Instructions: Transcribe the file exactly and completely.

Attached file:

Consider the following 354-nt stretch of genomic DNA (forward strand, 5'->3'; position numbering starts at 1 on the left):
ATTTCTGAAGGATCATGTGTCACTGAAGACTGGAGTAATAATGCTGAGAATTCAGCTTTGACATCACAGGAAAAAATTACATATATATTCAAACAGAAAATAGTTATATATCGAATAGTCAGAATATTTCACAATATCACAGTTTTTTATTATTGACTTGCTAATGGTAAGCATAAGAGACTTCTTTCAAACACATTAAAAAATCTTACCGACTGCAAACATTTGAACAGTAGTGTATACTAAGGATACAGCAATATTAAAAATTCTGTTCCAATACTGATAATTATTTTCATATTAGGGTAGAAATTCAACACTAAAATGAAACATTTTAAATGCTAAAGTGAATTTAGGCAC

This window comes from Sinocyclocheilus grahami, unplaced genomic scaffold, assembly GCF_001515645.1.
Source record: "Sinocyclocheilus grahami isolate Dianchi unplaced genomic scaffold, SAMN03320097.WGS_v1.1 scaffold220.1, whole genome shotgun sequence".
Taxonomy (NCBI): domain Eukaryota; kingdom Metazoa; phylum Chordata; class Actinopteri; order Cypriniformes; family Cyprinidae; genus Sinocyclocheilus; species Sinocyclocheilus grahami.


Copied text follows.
Consider the following 354-nt stretch of genomic DNA (forward strand, 5'->3'; position numbering starts at 1 on the left):
ATTTCTGAAGGATCATGTGTCACTGAAGACTGGAGTAATAATGCTGAGAATTCAGCTTTGACATCACAGGAAAAAATTACATATATATTCAAACAGAAAATAGTTATATATCGAATAGTCAGAATATTTCACAATATCACAGTTTTTTATTATTGACTTGCTAATGGTAAGCATAAGAGACTTCTTTCAAACACATTAAAAAATCTTACCGACTGCAAACATTTGAACAGTAGTGTATACTAAGGATACAGCAATATTAAAAATTCTGTTCCAATACTGATAATTATTTTCATATTAGGGTAGAAATTCAACACTAAAATGAAACATTTTAAATGCTAAAGTGAATTTAGGCAC

This window comes from Sinocyclocheilus grahami, unplaced genomic scaffold, assembly GCF_001515645.1.
Source record: "Sinocyclocheilus grahami isolate Dianchi unplaced genomic scaffold, SAMN03320097.WGS_v1.1 scaffold220.1, whole genome shotgun sequence".
Taxonomy (NCBI): domain Eukaryota; kingdom Metazoa; phylum Chordata; class Actinopteri; order Cypriniformes; family Cyprinidae; genus Sinocyclocheilus; species Sinocyclocheilus grahami.